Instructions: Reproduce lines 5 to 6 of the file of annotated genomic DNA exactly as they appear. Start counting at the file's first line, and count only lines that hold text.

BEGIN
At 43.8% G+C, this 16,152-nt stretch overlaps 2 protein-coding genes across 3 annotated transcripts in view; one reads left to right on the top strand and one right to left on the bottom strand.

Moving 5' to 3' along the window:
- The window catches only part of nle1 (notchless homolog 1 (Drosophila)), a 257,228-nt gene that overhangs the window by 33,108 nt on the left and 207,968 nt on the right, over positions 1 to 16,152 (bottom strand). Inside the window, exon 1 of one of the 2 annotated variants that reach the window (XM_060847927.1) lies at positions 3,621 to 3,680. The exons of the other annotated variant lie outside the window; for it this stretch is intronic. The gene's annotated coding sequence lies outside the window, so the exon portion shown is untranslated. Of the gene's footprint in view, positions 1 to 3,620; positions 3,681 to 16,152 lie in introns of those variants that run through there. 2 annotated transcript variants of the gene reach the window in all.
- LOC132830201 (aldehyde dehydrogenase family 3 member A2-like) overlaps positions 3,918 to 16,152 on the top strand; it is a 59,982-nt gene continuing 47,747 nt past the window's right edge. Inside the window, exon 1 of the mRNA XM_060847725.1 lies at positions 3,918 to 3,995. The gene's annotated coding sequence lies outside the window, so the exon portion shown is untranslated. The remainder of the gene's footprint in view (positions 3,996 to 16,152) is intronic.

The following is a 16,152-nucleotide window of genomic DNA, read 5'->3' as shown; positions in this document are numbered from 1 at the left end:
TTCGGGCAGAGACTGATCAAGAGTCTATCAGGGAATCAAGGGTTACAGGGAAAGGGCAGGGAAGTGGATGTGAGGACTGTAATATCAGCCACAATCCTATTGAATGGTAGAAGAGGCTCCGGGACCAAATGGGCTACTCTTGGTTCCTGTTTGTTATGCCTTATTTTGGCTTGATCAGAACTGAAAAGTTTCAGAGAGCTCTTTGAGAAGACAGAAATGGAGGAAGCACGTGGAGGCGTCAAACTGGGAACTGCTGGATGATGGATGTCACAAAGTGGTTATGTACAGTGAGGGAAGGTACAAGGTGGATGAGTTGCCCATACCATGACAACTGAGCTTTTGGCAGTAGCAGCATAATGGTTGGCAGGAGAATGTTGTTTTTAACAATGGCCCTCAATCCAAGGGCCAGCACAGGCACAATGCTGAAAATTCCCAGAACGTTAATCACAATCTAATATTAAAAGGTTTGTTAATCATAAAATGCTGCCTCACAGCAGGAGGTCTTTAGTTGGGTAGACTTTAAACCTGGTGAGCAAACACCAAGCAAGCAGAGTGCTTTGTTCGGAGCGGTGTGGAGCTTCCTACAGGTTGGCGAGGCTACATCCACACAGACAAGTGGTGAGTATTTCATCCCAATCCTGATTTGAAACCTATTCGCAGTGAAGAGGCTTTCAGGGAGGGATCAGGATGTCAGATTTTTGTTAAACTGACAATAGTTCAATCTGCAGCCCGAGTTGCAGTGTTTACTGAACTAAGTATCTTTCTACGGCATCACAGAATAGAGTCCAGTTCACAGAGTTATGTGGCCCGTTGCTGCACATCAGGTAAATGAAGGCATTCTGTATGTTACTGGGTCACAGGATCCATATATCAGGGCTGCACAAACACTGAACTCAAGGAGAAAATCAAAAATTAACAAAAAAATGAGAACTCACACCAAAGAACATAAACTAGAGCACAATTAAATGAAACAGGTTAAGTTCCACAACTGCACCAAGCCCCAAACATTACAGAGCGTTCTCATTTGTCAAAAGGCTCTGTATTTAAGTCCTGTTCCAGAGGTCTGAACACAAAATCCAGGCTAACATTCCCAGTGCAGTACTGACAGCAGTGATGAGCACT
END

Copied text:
The following is a 16,152-nucleotide window of genomic DNA, read 5'->3' as shown; positions in this document are numbered from 1 at the left end:
TTCGGGCAGAGACTGATCAAGAGTCTATCAGGGAATCAAGGGTTACAGGGAAAGGGCAGGGAAGTGGATGTGAGGACTGTAATATCAGCCACAATCCTATTGAATGGTAGAAGAGGCTCCGGGACCAAATGGGCTACTCTTGGTTCCTGTTTGTTATGCCTTATTTTGGCTTGATCAGAACTGAAAAGTTTCAGAGAGCTCTTTGAGAAGACAGAAATGGAGGAAGCACGTGGAGGCGTCAAACTGGGAACTGCTGGATGATGGATGTCACAAAGTGGTTATGTACAGTGAGGGAAGGTACAAGGTGGATGAGTTGCCCATACCATGACAACTGAGCTTTTGGCAGTAGCAGCATAATGGTTGGCAGGAGAATGTTGTTTTTAACAATGGCCCTCAATCCAAGGGCCAGCACAGGCACAATGCTGAAAATTCCCAGAACGTTAATCACAATCTAATATTAAAAGGTTTGTTAATCATAAAATGCTGCCTCACAGCAGGAGGTCTTTAGTTGGGTAGACTTTAAACCTGGTGAGCAAACACCAAGCAAGCAGAGTGCTTTGTTCGGAGCGGTGTGGAGCTTCCTACAGGTTGGCGAGGCTACATCCACACAGACAAGTGGTGAGTATTTCATCCCAATCCTGATTTGAAACCTATTCGCAGTGAAGAGGCTTTCAGGGAGGGATCAGGATGTCAGATTTTTGTTAAACTGACAATAGTTCAATCTGCAGCCCGAGTTGCAGTGTTTACTGAACTAAGTATCTTTCTACGGCATCACAGAATAGAGTCCAGTTCACAGAGTTATGTGGCCCGTTGCTGCACATCAGGTAAATGAAGGCATTCTGTATGTTACTGGGTCACAGGATCCATATATCAGGGCTGCACAAACACTGAACTCAAGGAGAAAATCAAAAATTAACAAAAAAATGAGAACTCACACCAAAGAACATAAACTAGAGCACAATTAAATGAAACAGGTTAAGTTCCACAACTGCACCAAGCCCCAAACATTACAGAGCGTTCTCATTTGTCAAAAGGCTCTGTATTTAAGTCCTGTTCCAGAGGTCTGAACACAAAATCCAGGCTAACATTCCCAGTGCAGTACTGACAGCAGTGATGAGCACT